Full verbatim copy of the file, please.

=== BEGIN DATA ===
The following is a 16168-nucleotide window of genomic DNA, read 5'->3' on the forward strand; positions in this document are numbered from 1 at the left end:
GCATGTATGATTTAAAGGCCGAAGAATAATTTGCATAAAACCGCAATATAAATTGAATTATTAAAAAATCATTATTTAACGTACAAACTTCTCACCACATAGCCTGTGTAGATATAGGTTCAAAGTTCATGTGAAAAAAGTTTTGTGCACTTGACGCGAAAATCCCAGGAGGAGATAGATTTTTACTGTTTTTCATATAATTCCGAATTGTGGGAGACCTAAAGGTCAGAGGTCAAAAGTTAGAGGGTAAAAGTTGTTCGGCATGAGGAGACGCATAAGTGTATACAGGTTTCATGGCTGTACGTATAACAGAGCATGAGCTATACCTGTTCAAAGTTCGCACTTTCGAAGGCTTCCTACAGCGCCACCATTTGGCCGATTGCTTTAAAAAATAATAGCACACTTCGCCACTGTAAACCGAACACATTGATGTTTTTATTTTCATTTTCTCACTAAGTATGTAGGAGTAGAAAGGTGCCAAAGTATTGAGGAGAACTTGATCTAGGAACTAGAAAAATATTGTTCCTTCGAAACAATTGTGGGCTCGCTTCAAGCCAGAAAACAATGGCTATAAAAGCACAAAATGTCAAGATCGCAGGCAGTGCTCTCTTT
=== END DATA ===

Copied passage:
The following is a 16168-nucleotide window of genomic DNA, read 5'->3' on the forward strand; positions in this document are numbered from 1 at the left end:
GCATGTATGATTTAAAGGCCGAAGAATAATTTGCATAAAACCGCAATATAAATTGAATTATTAAAAAATCATTATTTAACGTACAAACTTCTCACCACATAGCCTGTGTAGATATAGGTTCAAAGTTCATGTGAAAAAAGTTTTGTGCACTTGACGCGAAAATCCCAGGAGGAGATAGATTTTTACTGTTTTTCATATAATTCCGAATTGTGGGAGACCTAAAGGTCAGAGGTCAAAAGTTAGAGGGTAAAAGTTGTTCGGCATGAGGAGACGCATAAGTGTATACAGGTTTCATGGCTGTACGTATAACAGAGCATGAGCTATACCTGTTCAAAGTTCGCACTTTCGAAGGCTTCCTACAGCGCCACCATTTGGCCGATTGCTTTAAAAAATAATAGCACACTTCGCCACTGTAAACCGAACACATTGATGTTTTTATTTTCATTTTCTCACTAAGTATGTAGGAGTAGAAAGGTGCCAAAGTATTGAGGAGAACTTGATCTAGGAACTAGAAAAATATTGTTCCTTCGAAACAATTGTGGGCTCGCTTCAAGCCAGAAAACAATGGCTATAAAAGCACAAAATGTCAAGATCGCAGGCAGTGCTCTCTTT